Parched winter wheat crop is badly stressed
On either side of a county road in the Winter Wheat Belt, wheat fields – normally lush, green and waving with the breeze – are short, pale and turning blue, a surefire sign of stress.
The field photographed here is less than six-inches tall, less than half what it would be in a normal year.
The Kansas wheat crop, recorded at a record 52 bushels per acre in 2021, could total a fraction of that this year unless rains fall on the crop soon. It's rated 36% poor to very poor, according to Kansas Agricultural Statistics Service. Another 38% is rated fair, and that rating could be generous.
According to the Kansas Mesonet, the western two-thirds of Kansas (an area often called America’s Breadbasket due to the widespread adoption of winter wheat) has gone at least 180 days without one-inch of rain. Counties on either side of the Kansas/Colorado state line are going from 200 to 330 days without one-inch of rain. The USDA Drought Monitor dated April 26 shows that in the the region where 75% of the nation's winter wheat crop is grown (Nebraska, Colorado, Kansas, Oklahoma and Texas), almost all the acres devoted to wheat are in Severe to Extreme Drought.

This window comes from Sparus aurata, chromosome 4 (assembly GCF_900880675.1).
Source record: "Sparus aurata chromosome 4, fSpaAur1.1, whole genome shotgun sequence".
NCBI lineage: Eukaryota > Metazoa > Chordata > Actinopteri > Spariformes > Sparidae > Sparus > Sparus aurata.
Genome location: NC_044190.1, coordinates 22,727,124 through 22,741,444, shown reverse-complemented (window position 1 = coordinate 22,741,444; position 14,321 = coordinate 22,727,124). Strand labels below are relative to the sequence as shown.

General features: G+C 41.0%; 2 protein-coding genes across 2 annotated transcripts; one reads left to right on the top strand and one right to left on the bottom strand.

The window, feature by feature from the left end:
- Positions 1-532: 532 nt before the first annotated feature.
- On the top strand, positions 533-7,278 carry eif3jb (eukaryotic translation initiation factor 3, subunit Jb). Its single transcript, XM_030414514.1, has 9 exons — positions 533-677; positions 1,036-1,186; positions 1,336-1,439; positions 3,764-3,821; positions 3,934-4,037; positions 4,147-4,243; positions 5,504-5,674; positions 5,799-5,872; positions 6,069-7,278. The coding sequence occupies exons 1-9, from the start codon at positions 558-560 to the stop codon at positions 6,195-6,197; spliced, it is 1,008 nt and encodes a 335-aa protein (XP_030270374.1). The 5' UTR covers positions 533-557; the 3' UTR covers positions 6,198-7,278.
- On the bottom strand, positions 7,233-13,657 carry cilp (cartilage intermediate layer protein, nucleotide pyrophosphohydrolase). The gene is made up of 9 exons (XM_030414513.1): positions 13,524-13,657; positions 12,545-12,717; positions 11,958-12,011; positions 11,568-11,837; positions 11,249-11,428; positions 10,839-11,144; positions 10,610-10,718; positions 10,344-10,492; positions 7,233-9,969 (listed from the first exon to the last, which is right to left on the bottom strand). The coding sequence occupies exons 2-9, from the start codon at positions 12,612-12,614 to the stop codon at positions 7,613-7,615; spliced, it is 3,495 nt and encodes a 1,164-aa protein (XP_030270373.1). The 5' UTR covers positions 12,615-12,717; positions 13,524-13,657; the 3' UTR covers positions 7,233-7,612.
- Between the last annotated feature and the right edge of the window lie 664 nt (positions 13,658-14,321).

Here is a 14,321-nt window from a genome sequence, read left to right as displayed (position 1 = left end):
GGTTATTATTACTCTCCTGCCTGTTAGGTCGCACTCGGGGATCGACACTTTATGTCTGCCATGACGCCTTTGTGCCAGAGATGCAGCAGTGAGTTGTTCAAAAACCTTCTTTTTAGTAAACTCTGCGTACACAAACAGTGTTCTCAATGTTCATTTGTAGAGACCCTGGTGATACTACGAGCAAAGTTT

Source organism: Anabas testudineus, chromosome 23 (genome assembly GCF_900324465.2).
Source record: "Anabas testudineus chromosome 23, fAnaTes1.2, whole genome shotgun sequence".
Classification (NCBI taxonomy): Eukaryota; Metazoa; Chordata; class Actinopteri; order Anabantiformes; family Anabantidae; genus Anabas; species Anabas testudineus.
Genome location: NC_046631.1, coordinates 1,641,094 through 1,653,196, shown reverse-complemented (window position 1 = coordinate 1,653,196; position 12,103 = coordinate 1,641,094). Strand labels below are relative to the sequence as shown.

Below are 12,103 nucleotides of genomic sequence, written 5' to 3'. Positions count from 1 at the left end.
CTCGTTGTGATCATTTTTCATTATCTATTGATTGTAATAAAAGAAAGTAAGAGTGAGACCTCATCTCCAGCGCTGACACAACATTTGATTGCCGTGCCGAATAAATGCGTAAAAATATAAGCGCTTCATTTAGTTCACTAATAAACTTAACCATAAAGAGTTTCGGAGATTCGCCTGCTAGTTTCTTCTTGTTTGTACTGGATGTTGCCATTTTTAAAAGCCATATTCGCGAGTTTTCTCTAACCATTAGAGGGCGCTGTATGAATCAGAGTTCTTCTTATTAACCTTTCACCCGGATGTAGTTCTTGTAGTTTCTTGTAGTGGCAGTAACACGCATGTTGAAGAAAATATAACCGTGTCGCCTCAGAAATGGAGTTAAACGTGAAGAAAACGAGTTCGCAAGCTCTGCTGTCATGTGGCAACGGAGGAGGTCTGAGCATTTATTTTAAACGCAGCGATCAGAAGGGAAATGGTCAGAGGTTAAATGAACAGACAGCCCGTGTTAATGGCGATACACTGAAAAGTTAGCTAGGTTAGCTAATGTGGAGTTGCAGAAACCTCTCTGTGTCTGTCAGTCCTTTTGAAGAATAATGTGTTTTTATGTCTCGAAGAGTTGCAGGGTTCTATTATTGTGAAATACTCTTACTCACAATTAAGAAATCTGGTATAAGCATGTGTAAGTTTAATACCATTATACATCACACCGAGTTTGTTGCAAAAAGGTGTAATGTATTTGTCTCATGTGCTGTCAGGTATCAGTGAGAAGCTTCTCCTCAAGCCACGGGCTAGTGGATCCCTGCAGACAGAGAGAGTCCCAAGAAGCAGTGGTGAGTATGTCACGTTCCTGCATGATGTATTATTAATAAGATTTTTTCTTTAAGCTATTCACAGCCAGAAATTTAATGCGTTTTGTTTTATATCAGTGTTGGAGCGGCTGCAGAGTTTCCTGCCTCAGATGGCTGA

Daryl Strouts, president of the Kansas Wheat Alliance, says the conditions are abysmal.
“Any of the wheat planted after fall harvest last year is taking on a funny color. The wheat that was planted conventionally is hanging on,” says Strouts, who toured central and western Kansas last week.
The crop is a week or two behind normal. If rains come in the next week, the crop could turn out to be “okay.” If not, expect wheat growers from around the state to talk to crop insurance agents about abandoning the crop. Crop adjusters are already working fields where the drought is most severe. In southwest Kansas near Johnson, the adjuster has already zeroed out some wheat, Strouts reports.
“In southwest Kansas, the conditions are terrible,” he adds. “The crop is short, the color is blue. There was a narrow stretch from Sharon Springs to Dodge City to Great Bend where they had more rain. But outside of that, the wheat crop is not real good.”
Drought in winter wheat country is not unprecedented. Strouts recalls a three-year stretch from 2010-12 where dry conditions persisted. But with wheat, a little rain coming at the right time can make a crop. Time is running out for these wheat growers, however. And the angst is exacerbated by relentless winds. The drought is one thing; wind is soul-sucking.
Day after day, seemingly, sustained winds of more than 20 miles per hour – and gusts two to three times that - are taking a toll on an already stressed crop.
“I’ve never seen wind like this, for days at a time,” Strouts says.